Is this “permission” word undermining your authority?

Girls just want to have fun illustration by Bree Reetz

Apparently, former Google exec, Ellen Petry Leanse thinks so. You can read all about what she really thinks in her opinionated article. Personally I think that the issue is much more dynamic than what Leanse would have you believe. There are many comments on the article but some of them manage to make you think. For instance, Robbert Sheppard insightfully responded saying:

“With all due respect, it is clear from the content of this article that the writer doesn’t have a background in linguistics. She says, “I began to notice that “just” wasn’t about being polite: it was a subtle message of subordination, of deference.” This sounds plausible enough on the surface, except that when you dig into the language, one of the primary ways that we express politeness in English is through deference: “would you mind…”; “could you…”; “if it’s not too much trouble…” We soften a request to make it seem less of an imposition. Things like this are especially important in email, where you don’t have facial expressions and intonation to soften your language.”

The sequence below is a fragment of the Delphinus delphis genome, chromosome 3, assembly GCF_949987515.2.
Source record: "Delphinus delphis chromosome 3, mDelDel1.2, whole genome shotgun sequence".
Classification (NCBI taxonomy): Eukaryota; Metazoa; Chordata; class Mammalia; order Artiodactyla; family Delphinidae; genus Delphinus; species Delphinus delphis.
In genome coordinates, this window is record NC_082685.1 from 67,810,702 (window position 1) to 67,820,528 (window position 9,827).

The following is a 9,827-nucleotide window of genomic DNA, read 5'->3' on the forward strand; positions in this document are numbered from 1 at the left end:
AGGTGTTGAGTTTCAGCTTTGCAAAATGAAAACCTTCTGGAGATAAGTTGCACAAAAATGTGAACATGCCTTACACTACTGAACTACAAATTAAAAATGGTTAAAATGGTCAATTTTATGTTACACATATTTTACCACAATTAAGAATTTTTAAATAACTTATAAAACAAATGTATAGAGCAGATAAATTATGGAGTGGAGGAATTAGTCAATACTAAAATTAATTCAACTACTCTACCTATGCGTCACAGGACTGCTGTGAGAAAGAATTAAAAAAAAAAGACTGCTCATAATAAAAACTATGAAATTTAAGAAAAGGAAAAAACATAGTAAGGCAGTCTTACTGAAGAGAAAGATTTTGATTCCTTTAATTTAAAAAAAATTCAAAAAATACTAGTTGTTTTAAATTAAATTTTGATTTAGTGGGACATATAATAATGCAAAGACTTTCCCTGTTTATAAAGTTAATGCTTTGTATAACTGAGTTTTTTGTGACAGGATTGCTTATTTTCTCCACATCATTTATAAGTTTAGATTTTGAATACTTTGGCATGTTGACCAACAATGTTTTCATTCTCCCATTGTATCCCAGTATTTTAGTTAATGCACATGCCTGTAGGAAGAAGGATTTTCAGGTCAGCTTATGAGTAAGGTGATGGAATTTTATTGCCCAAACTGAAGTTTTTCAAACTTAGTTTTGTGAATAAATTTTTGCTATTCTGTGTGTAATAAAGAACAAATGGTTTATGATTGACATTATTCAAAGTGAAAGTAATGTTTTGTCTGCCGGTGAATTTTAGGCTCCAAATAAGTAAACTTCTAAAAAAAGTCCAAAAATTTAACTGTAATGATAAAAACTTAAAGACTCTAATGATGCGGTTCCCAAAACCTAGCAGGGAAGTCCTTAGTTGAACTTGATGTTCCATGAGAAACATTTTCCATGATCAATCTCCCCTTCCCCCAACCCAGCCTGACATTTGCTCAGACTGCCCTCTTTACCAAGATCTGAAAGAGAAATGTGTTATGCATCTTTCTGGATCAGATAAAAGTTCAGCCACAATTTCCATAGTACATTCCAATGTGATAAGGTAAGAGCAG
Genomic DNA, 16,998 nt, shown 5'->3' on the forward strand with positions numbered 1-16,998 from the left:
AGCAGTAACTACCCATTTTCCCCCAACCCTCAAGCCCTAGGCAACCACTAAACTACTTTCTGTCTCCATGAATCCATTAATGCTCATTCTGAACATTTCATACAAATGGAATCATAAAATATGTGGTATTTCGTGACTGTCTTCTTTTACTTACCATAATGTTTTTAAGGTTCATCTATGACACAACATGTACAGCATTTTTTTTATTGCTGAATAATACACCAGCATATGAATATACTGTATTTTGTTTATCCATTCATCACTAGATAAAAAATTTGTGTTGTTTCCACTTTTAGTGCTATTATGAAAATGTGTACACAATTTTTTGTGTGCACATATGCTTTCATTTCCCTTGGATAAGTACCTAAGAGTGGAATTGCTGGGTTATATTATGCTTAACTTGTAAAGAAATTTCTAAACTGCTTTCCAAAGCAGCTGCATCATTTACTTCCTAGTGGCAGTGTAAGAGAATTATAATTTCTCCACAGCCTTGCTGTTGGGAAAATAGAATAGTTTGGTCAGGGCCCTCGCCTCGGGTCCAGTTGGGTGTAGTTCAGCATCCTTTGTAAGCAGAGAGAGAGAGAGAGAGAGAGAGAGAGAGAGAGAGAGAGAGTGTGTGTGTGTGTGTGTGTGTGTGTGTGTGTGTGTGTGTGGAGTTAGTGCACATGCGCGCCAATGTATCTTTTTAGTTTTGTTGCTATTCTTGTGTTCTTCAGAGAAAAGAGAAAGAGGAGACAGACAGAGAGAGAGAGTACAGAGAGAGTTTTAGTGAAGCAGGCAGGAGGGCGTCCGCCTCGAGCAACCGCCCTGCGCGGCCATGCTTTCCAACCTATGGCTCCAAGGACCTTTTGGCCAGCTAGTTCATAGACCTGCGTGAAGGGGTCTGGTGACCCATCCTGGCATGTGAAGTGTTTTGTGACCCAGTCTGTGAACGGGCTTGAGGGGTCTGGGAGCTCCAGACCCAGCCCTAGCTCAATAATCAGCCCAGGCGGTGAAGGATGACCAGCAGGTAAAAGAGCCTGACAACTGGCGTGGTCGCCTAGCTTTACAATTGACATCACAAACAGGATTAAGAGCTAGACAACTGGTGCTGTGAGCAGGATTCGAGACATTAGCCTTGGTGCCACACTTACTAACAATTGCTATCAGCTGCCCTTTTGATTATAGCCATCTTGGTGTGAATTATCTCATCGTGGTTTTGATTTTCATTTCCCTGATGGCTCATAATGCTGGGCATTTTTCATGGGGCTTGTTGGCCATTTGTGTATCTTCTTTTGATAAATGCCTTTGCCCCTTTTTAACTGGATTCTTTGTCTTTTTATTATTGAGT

Personally, I agree with Sheppard. But I also think that this sentiment expressed by John F. Kennedy in 1962, gets us even closer to the heart of the issue.

“Too often we hold fast to the cliches of our forebears. We subject all facts to a prefabricated set of interpretations. We enjoy the comfort of opinion without the discomfort of thought.” ― John F. Kennedy

Blogger, Debbie Cameron, explores just these sort of prefabricated interpretations in her recent blogging on the topic saying:

“What this advice boils down to is ‘talk like a man’. The writer doesn’t even try to argue that there’s some inherent reason to prefer ‘less body language’ (whatever that means) to more. It’s preferable simply because it’s what men are said to do. Men are more successful in the workplace, so if women want to emulate their success, the trick is to mimic their behaviour.

Even in the 1990s the flaw in this reasoning was obvious. Men’s greater success in the workplace is largely a product of their privileged status as men: just imitating their behaviour won’t give women their status. Yet here we are in the second decade of the 21st century, recycling the same old advice.”

I’ve been reading a lot of reactions to the topic over the last couple of days and felt compelled to add my own. As you might expect from an artist like myself, my ideas are probably best expressed in the illustration. I hope this inspires you to dig into the background of the topic and do some thinking of your own.